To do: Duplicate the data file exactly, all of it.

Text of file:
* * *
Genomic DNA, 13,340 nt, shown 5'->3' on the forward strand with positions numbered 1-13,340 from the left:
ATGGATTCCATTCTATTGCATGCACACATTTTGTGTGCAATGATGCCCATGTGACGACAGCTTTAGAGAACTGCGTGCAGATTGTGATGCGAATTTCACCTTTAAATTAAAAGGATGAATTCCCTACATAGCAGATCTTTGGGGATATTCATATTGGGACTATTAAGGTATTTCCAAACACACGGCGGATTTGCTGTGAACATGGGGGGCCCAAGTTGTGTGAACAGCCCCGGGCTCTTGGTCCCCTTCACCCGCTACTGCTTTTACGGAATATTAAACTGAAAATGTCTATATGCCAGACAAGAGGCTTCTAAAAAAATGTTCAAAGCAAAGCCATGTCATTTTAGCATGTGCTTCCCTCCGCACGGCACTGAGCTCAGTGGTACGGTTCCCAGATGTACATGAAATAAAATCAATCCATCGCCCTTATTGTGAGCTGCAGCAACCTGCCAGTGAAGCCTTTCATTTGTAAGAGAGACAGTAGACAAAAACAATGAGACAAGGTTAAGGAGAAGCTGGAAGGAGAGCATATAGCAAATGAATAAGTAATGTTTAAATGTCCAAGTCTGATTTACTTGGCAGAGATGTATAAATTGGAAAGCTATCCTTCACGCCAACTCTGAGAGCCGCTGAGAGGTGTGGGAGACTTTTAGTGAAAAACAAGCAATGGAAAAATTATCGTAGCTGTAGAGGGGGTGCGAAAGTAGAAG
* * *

Genomic DNA, 13,340 nt, shown 5'->3' on the forward strand with positions numbered 1-13,340 from the left:
ATGGATTCCATTCTATTGCATGCACACATTTTGTGTGCAATGATGCCCATGTGACGACAGCTTTAGAGAACTGCGTGCAGATTGTGATGCGAATTTCACCTTTAAATTAAAAGGATGAATTCCCTACATAGCAGATCTTTGGGGATATTCATATTGGGACTATTAAGGTATTTCCAAACACACGGCGGATTTGCTGTGAACATGGGGGGCCCAAGTTGTGTGAACAGCCCCGGGCTCTTGGTCCCCTTCACCCGCTACTGCTTTTACGGAATATTAAACTGAAAATGTCTATATGCCAGACAAGAGGCTTCTAAAAAAATGTTCAAAGCAAAGCCATGTCATTTTAGCATGTGCTTCCCTCCGCACGGCACTGAGCTCAGTGGTACGGTTCCCAGATGTACATGAAATAAAATCAATCCATCGCCCTTATTGTGAGCTGCAGCAACCTGCCAGTGAAGCCTTTCATTTGTAAGAGAGACAGTAGACAAAAACAATGAGACAAGGTTAAGGAGAAGCTGGAAGGAGAGCATATAGCAAATGAATAAGTAATGTTTAAATGTCCAAGTCTGATTTACTTGGCAGAGATGTATAAATTGGAAAGCTATCCTTCACGCCAACTCTGAGAGCCGCTGAGAGGTGTGGGAGACTTTTAGTGAAAAACAAGCAATGGAAAAATTATCGTAGCTGTAGAGGGGGTGCGAAAGTAGAAG